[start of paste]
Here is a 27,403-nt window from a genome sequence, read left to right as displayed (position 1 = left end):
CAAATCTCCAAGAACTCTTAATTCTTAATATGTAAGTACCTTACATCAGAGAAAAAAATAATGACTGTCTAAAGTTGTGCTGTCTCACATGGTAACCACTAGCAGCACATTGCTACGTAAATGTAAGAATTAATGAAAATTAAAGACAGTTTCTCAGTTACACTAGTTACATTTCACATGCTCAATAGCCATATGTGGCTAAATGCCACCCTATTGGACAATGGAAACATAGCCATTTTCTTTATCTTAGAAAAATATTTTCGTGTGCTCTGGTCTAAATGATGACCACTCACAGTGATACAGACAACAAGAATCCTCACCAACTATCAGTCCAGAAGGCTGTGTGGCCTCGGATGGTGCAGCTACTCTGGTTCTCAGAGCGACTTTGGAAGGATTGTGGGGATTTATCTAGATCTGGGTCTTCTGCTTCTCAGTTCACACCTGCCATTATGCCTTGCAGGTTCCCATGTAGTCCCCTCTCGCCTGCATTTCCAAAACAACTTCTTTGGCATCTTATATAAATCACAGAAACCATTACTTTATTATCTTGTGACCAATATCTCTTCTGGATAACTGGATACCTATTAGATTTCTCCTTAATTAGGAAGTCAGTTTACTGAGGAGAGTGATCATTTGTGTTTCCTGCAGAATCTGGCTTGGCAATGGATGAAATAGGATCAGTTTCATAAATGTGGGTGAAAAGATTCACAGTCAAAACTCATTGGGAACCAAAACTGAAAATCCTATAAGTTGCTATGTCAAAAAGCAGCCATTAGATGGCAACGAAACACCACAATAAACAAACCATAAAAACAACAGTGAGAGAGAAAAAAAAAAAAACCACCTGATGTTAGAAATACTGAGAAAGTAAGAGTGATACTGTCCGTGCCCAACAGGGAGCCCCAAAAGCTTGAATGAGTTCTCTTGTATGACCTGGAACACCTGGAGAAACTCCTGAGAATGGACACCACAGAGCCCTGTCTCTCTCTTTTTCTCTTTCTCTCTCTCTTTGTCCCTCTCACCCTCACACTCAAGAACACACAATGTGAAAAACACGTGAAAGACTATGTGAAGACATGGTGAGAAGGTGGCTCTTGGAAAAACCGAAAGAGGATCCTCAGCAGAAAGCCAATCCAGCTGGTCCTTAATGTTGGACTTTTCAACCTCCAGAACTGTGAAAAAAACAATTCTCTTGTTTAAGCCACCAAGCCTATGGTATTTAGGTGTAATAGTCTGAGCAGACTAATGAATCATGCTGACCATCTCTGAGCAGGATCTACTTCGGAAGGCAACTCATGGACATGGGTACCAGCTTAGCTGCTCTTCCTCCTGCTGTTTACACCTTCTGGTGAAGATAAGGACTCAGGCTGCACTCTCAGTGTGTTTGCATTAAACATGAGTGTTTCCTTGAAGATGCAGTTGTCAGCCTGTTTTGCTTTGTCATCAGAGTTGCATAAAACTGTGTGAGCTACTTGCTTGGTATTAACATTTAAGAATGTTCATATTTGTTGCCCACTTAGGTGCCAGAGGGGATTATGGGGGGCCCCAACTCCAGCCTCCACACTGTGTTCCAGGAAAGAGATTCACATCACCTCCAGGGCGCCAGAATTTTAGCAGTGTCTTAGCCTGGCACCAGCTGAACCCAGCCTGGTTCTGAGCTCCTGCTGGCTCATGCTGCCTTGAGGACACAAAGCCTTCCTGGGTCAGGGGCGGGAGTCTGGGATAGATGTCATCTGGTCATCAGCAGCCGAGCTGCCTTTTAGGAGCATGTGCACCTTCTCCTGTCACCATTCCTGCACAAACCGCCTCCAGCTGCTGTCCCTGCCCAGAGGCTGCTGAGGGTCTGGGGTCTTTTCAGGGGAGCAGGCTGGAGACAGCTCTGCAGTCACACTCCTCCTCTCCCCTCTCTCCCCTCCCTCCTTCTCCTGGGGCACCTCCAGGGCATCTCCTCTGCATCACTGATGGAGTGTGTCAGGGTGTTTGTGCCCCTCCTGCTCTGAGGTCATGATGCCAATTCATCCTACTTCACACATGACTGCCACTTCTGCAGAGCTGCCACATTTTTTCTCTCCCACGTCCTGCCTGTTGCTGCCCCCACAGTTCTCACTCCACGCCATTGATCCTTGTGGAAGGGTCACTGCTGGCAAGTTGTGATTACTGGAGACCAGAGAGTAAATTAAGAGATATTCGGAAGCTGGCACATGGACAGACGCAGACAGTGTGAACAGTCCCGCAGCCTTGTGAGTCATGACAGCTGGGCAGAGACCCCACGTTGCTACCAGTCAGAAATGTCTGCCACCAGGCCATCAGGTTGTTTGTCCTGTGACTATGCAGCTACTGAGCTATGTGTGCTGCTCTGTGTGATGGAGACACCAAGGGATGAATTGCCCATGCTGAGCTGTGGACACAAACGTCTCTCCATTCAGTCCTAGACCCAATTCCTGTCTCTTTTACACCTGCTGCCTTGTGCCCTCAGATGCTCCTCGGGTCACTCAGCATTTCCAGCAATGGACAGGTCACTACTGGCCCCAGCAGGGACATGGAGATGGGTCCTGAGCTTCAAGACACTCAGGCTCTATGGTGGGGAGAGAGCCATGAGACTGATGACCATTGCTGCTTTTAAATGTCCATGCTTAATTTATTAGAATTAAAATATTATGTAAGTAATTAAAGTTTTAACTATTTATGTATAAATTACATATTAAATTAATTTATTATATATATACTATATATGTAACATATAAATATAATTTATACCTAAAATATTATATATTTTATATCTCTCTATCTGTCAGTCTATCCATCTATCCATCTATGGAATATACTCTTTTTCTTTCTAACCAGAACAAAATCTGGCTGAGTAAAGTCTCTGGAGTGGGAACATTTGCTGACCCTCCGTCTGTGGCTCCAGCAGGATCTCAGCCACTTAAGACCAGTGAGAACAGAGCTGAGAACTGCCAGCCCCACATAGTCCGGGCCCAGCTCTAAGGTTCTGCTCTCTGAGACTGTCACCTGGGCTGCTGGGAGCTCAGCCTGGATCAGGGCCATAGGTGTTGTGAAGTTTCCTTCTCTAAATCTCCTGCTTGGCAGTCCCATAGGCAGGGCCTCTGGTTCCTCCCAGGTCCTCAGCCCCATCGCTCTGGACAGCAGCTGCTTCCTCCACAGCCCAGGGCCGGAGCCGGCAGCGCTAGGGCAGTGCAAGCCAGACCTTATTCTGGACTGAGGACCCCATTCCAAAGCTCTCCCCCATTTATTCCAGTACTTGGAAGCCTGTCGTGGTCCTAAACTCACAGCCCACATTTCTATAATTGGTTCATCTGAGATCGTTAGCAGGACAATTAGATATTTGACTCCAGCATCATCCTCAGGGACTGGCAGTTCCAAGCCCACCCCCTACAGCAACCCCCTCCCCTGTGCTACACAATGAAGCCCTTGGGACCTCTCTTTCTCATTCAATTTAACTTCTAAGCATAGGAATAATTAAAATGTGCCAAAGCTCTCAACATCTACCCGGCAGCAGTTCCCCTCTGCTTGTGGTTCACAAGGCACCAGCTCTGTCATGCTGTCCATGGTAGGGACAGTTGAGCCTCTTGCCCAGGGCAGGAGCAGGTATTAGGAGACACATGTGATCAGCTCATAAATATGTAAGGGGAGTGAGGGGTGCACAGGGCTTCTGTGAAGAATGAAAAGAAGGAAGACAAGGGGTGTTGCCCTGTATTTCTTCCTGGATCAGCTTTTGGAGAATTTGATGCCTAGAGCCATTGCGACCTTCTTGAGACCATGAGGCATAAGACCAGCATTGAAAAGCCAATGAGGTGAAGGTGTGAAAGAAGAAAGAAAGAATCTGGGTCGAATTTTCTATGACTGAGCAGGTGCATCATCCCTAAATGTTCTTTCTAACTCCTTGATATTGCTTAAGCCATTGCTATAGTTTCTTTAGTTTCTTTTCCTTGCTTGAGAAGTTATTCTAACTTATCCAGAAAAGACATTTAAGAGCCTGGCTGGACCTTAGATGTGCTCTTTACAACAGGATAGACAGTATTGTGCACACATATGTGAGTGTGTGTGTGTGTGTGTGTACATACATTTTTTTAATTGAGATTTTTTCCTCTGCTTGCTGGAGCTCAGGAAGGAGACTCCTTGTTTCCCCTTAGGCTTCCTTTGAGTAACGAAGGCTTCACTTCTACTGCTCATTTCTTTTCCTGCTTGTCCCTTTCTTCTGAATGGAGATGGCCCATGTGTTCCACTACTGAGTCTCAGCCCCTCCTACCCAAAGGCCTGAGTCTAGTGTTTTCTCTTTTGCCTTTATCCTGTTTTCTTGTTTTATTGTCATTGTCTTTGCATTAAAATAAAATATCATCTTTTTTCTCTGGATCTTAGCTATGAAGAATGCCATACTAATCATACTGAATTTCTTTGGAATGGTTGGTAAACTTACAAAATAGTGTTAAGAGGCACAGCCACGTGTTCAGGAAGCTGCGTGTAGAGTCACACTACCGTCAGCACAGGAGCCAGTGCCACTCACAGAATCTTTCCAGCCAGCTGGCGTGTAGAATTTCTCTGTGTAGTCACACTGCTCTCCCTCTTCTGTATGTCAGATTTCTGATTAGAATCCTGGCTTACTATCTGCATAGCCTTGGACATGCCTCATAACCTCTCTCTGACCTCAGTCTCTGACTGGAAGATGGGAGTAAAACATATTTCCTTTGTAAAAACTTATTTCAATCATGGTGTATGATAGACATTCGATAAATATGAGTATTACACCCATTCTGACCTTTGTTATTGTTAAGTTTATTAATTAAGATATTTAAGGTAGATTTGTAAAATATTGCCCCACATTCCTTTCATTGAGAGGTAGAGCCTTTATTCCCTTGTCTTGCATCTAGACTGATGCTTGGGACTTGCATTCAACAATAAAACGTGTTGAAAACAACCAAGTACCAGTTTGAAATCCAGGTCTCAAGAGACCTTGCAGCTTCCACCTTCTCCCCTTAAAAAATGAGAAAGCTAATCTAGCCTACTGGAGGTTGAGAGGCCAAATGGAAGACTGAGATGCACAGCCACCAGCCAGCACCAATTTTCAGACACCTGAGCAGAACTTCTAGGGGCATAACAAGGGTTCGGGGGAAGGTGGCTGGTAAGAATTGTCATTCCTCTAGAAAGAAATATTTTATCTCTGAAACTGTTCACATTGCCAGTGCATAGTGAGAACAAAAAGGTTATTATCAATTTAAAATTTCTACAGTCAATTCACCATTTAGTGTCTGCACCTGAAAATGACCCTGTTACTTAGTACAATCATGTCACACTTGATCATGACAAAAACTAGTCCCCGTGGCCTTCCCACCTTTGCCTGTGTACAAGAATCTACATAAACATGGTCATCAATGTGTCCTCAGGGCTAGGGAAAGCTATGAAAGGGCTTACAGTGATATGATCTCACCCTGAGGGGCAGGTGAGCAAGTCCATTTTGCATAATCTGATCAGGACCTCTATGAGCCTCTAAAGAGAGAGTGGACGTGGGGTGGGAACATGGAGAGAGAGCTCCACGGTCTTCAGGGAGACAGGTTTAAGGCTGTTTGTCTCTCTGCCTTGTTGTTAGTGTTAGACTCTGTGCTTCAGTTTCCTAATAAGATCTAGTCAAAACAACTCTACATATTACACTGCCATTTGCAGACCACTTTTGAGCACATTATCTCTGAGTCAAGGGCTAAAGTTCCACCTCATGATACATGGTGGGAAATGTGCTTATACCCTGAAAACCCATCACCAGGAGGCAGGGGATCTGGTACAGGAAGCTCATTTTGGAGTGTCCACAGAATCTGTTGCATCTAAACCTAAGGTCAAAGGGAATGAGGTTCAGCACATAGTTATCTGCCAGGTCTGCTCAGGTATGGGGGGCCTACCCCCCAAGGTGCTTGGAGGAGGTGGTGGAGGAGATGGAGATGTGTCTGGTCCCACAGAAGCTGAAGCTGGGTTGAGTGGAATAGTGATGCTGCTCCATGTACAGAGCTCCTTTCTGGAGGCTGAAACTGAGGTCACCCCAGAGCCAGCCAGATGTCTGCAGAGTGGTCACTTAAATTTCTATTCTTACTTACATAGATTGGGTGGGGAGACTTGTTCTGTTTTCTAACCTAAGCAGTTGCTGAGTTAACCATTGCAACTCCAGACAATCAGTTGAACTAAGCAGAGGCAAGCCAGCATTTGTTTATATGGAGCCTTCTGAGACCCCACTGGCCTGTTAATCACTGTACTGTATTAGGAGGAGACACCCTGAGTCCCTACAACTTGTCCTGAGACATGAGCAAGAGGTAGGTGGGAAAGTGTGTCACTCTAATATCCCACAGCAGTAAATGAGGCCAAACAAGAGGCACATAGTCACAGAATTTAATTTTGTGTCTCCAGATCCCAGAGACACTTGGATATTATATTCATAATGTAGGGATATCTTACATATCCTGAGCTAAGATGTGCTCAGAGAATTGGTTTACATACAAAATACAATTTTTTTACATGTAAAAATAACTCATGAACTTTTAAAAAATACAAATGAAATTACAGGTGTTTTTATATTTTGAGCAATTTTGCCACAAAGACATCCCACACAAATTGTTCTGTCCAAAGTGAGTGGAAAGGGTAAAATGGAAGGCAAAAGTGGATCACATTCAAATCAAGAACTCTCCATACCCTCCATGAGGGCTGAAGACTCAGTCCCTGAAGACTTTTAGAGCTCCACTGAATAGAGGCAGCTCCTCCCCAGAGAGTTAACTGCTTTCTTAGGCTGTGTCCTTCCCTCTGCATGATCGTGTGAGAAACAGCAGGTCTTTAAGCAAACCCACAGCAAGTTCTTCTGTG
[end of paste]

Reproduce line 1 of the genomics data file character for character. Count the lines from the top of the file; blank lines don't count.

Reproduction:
Here is a 27,403-nt window from a genome sequence, read left to right as displayed (position 1 = left end):